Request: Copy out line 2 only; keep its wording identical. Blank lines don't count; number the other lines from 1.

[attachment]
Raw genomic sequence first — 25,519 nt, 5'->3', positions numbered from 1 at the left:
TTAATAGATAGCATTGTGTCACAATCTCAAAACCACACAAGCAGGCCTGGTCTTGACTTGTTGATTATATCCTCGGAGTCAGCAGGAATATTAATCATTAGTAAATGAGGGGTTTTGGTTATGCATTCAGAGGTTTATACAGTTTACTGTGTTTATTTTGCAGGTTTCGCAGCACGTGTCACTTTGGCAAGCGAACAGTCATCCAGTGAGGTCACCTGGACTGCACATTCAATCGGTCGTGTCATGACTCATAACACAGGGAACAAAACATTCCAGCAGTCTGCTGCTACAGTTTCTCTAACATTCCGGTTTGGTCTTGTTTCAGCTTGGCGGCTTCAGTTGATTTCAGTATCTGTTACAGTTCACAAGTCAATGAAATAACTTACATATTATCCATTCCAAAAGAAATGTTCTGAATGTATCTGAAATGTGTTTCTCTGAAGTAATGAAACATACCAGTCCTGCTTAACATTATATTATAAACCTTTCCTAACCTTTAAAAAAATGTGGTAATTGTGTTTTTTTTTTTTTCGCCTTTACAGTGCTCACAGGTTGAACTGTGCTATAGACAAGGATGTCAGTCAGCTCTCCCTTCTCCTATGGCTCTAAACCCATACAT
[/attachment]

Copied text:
TTAATAGATAGCATTGTGTCACAATCTCAAAACCACACAAGCAGGCCTGGTCTTGACTTGTTGATTATATCCTCGGAGTCAGCAGGAATATTAATCATTAGTAAATGAGGGGTTTTGGTTATGCATTCAGAGGTTTATACAGTTTACTGTGTTTATTTTGCAGGTTTCGCAGCACGTGTCACTTTGGCAAGCGAACAGTCATCCAGTGAGGTCACCTGGACTGCACATTCAATCGGTCGTGTCATGACTCATAACACAGGGAACAAAACATTCCAGCAGTCTGCTGCTACAGTTTCTCTAACATTCCGGTTTGGTCTTGTTTCAGCTTGGCGGCTTCAGTTGATTTCAGTATCTGTTACAGTTCACAAGTCAATGAAATAACTTACATATTATCCATTCCAAAAGAAATGTTCTGAATGTATCTGAAATGTGTTTCTCTGAAGTAATGAAACATACCAGTCCTGCTTAACATTATATTATAAACCTTTCCTAACCTTTAAAAAAATGTGGTAATTGTGTTTTTTTTTTTTTCGCCTTTACAGTGCTCACAGGTTGAACTGTGCTATAGACAAGGATGTCAGTCAGCTCTCCCTTCTCCTATGGCTCTAAACCCATACAT